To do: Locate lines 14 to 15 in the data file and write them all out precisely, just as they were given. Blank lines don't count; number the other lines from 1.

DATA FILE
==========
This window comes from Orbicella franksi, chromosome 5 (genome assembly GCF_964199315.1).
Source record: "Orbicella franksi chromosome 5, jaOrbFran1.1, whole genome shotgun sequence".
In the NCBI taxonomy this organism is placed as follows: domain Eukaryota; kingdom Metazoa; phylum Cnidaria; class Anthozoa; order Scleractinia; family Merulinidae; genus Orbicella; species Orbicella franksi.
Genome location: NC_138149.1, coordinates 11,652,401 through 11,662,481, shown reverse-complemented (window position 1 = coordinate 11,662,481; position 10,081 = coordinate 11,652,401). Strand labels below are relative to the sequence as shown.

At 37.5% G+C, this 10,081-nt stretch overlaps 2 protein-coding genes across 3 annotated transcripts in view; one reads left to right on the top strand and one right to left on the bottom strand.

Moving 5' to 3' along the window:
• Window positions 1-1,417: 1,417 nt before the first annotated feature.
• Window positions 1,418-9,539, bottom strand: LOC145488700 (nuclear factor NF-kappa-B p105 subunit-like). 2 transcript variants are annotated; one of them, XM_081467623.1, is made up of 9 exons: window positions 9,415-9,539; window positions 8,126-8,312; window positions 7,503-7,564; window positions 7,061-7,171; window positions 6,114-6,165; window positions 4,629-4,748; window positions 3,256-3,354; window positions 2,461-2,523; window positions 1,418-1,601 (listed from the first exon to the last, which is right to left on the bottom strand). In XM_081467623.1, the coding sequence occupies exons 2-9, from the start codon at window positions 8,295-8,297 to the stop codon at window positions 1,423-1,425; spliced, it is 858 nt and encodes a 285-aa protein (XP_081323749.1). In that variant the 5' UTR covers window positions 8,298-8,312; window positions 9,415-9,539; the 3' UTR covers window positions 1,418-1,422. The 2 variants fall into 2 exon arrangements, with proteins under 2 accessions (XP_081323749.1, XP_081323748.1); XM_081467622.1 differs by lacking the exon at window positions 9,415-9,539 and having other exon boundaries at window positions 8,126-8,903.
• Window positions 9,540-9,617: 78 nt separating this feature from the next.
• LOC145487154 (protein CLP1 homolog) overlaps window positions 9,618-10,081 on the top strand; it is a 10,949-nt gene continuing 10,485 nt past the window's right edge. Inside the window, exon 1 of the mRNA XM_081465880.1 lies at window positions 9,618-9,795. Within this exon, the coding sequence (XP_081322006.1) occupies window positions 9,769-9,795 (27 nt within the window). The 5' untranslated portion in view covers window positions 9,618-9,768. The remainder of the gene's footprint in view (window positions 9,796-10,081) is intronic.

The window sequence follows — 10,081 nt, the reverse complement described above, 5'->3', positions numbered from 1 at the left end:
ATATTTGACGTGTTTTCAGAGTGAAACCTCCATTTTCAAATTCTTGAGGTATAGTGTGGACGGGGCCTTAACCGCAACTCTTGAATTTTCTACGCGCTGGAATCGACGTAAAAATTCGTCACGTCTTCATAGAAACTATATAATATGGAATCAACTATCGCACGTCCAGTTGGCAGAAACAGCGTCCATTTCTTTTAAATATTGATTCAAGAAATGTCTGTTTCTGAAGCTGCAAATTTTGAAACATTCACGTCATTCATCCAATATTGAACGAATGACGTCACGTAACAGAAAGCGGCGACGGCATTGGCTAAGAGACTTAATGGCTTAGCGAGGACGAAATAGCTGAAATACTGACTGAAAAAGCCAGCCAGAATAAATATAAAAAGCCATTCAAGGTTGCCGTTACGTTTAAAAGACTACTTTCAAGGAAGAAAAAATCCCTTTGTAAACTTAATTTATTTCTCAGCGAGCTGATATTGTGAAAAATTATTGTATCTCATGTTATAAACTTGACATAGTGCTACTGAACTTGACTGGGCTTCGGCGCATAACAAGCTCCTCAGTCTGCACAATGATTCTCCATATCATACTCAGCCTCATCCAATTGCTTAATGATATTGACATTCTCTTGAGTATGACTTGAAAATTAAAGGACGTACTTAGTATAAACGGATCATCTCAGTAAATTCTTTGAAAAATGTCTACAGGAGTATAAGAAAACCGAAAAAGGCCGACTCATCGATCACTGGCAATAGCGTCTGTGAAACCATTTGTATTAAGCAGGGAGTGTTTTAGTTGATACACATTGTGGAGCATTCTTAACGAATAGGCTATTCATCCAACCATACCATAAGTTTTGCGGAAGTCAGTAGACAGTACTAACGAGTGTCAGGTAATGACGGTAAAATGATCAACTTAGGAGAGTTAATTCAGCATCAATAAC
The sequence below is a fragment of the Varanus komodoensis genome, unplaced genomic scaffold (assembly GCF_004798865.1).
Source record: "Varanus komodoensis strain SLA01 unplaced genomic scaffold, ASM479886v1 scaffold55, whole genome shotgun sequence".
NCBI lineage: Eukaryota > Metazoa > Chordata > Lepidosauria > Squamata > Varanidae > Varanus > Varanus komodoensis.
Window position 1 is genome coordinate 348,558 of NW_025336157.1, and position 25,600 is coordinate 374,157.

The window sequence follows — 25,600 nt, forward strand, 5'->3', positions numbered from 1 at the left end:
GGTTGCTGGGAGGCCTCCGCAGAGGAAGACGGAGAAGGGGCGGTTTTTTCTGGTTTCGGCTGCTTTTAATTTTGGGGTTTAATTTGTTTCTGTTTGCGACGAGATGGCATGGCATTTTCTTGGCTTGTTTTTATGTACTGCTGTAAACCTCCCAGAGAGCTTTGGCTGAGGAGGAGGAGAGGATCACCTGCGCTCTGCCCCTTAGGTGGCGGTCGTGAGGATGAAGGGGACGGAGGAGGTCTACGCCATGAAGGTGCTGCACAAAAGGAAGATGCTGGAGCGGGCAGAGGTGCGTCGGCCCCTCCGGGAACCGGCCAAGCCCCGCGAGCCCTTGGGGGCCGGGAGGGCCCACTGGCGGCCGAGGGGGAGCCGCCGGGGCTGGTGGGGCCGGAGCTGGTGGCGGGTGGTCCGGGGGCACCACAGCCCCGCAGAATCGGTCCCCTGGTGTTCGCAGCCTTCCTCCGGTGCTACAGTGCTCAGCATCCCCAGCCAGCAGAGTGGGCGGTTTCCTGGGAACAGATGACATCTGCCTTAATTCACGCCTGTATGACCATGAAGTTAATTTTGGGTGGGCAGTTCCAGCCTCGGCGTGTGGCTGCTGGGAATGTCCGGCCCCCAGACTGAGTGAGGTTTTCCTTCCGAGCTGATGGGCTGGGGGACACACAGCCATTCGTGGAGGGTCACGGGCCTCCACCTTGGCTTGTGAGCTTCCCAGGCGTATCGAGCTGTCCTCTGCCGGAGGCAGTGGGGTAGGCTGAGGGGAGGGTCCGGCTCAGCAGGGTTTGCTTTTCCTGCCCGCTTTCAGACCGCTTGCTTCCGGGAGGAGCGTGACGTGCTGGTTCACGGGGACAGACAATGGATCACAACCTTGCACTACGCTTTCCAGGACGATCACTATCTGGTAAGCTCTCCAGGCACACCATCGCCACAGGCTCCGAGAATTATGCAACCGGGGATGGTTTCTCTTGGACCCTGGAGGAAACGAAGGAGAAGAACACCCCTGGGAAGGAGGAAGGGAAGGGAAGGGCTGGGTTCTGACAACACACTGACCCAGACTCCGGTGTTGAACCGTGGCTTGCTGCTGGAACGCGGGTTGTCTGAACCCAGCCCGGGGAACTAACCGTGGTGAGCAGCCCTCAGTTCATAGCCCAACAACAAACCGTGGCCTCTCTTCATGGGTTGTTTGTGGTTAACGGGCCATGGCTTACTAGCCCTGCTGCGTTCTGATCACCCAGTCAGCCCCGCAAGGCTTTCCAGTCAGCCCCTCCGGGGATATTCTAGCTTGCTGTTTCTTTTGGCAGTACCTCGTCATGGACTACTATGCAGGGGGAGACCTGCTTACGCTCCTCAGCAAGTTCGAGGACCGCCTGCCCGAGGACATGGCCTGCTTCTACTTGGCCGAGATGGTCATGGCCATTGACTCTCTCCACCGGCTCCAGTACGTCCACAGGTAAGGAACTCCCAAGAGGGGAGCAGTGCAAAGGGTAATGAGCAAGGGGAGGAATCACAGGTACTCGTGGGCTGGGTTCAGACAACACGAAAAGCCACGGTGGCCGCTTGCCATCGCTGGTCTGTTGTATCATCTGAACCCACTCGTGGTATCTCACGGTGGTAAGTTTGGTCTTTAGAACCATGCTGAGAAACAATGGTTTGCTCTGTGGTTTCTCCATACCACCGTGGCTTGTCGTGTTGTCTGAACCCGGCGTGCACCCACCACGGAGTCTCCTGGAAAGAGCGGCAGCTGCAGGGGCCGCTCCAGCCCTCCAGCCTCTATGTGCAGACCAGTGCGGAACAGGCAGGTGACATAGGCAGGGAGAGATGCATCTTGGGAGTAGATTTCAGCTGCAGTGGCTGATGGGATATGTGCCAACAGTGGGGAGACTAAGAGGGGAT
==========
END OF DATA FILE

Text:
Source record: "Varanus komodoensis strain SLA01 unplaced genomic scaffold, ASM479886v1 scaffold55, whole genome shotgun sequence".
NCBI lineage: Eukaryota > Metazoa > Chordata > Lepidosauria > Squamata > Varanidae > Varanus > Varanus komodoensis.